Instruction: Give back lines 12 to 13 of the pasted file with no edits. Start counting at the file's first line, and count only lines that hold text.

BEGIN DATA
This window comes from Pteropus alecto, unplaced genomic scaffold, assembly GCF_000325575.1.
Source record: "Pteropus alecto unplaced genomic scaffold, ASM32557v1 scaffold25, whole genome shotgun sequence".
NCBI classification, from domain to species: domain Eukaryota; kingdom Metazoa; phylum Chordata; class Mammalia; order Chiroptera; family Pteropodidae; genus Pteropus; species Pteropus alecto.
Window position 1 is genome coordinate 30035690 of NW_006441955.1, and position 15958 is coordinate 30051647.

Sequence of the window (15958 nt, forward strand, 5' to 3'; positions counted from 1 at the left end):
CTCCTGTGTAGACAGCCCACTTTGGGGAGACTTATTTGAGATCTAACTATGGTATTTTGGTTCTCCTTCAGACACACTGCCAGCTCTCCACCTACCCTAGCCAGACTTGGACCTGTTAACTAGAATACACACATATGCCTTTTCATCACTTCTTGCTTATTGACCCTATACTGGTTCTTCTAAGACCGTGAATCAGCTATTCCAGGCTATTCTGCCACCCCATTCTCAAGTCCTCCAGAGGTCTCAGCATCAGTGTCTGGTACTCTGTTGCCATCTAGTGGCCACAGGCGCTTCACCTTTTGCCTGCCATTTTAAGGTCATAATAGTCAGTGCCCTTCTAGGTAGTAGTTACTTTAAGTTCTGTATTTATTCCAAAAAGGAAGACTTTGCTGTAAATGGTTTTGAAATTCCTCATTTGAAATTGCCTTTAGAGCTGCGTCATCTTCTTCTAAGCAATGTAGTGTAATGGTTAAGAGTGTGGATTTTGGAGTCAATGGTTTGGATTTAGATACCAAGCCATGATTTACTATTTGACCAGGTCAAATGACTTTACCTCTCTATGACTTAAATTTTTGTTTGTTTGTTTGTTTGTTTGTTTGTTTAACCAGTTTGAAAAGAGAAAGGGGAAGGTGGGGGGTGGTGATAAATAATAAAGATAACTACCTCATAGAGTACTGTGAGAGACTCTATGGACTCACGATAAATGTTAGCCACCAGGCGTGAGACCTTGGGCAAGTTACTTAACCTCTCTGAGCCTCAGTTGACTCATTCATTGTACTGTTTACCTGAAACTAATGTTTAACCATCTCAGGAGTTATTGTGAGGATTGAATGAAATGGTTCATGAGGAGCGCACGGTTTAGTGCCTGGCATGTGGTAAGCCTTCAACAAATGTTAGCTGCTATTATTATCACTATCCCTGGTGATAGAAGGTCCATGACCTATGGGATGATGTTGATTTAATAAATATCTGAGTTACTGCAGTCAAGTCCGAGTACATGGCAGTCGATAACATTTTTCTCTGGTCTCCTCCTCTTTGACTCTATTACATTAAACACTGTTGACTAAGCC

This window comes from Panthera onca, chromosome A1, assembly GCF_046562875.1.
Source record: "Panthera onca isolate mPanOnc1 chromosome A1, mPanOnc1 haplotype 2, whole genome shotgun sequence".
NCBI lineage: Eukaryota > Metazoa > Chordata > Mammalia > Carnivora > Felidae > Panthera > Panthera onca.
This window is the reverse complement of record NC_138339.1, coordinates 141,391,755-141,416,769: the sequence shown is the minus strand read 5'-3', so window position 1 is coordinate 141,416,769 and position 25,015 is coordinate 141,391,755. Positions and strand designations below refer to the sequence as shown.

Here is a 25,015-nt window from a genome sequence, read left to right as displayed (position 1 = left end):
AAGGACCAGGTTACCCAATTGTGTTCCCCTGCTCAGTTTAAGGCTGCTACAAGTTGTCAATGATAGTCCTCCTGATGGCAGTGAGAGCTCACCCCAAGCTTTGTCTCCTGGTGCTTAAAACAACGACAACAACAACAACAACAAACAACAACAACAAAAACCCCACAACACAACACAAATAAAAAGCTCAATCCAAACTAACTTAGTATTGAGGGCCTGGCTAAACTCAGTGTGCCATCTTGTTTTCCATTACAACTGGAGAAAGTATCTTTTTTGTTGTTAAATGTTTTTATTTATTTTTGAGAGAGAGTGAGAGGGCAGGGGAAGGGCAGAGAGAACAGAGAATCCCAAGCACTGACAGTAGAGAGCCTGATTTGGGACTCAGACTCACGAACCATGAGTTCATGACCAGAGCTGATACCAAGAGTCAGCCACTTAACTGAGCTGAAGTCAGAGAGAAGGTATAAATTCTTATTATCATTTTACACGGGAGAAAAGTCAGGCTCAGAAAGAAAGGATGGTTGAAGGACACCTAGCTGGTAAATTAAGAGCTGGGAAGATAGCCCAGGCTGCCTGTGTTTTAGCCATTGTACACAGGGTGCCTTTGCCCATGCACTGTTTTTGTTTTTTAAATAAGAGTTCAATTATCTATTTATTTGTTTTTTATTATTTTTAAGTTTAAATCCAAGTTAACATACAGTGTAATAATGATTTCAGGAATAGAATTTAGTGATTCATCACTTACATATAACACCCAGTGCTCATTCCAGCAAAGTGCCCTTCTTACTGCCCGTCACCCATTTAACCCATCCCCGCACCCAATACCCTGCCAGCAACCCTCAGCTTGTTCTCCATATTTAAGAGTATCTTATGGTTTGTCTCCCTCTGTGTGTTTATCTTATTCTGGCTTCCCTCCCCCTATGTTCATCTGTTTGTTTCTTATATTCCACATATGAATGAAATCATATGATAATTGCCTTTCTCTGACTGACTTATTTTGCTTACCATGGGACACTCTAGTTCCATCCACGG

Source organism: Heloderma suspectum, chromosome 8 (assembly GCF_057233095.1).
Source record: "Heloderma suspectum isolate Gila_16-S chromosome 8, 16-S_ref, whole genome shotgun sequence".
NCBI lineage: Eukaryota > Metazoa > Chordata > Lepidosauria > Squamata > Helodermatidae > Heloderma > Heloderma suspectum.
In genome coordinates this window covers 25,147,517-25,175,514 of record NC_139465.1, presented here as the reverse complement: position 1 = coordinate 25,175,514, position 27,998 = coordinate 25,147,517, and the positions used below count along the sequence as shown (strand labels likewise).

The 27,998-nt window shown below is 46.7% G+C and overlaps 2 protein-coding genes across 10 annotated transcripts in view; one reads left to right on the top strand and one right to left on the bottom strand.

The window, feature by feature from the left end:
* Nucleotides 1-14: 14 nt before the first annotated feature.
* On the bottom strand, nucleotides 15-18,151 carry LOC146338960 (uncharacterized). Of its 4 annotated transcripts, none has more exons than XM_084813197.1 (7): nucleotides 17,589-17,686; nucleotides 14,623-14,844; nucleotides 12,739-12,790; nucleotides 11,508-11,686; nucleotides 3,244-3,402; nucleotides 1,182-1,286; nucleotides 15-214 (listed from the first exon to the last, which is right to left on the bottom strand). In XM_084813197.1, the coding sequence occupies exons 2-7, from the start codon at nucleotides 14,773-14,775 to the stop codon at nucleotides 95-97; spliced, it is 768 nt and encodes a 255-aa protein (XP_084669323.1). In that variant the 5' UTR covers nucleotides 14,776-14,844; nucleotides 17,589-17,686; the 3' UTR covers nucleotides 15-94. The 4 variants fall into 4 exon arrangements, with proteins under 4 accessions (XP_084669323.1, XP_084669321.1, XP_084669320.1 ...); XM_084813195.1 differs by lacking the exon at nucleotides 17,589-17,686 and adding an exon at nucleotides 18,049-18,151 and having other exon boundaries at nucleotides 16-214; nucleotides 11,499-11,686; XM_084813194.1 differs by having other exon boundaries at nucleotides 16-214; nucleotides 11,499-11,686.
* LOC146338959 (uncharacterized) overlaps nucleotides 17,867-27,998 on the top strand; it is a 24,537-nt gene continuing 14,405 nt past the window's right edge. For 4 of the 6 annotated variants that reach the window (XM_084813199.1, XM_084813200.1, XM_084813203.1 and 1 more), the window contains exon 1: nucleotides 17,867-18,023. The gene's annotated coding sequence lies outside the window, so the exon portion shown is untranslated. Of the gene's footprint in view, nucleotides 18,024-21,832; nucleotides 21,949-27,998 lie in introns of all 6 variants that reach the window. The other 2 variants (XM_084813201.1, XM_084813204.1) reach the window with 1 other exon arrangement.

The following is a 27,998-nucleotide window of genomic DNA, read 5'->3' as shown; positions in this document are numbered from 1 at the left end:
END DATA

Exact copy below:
AAGGACCAGGTTACCCAATTGTGTTCCCCTGCTCAGTTTAAGGCTGCTACAAGTTGTCAATGATAGTCCTCCTGATGGCAGTGAGAGCTCACCCCAAGCTTTGTCTCCTGGTGCTTAAAACAACGACAACAACAACAACAACAAACAACAACAACAAAAACCCCACAACACAACACAAATAAAAAGCTCAATCCAAACTAACTTAGTATTGAGGGCCTGGCTAAACTCAGTGTGCCATCTTGTTTTCCATTACAACTGGAGAAAGTATCTTTTTTGTTGTTAAATGTTTTTATTTATTTTTGAGAGAGAGTGAGAGGGCAGGGGAAGGGCAGAGAGAACAGAGAATCCCAAGCACTGACAGTAGAGAGCCTGATTTGGGACTCAGACTCACGAACCATGAGTTCATGACCAGAGCTGATACCAAGAGTCAGCCACTTAACTGAGCTGAAGTCAGAGAGAAGGTATAAATTCTTATTATCATTTTACACGGGAGAAAAGTCAGGCTCAGAAAGAAAGGATGGTTGAAGGACACCTAGCTGGTAAATTAAGAGCTGGGAAGATAGCCCAGGCTGCCTGTGTTTTAGCCATTGTACACAGGGTGCCTTTGCCCATGCACTGTTTTTGTTTTTTAAATAAGAGTTCAATTATCTATTTATTTGTTTTTTATTATTTTTAAGTTTAAATCCAAGTTAACATACAGTGTAATAATGATTTCAGGAATAGAATTTAGTGATTCATCACTTACATATAACACCCAGTGCTCATTCCAGCAAAGTGCCCTTCTTACTGCCCGTCACCCATTTAACCCATCCCCGCACCCAATACCCTGCCAGCAACCCTCAGCTTGTTCTCCATATTTAAGAGTATCTTATGGTTTGTCTCCCTCTGTGTGTTTATCTTATTCTGGCTTCCCTCCCCCTATGTTCATCTGTTTGTTTCTTATATTCCACATATGAATGAAATCATATGATAATTGCCTTTCTCTGACTGACTTATTTTGCTTACCATGGGACACTCTAGTTCCATCCACGG

Source organism: Heloderma suspectum, chromosome 8 (assembly GCF_057233095.1).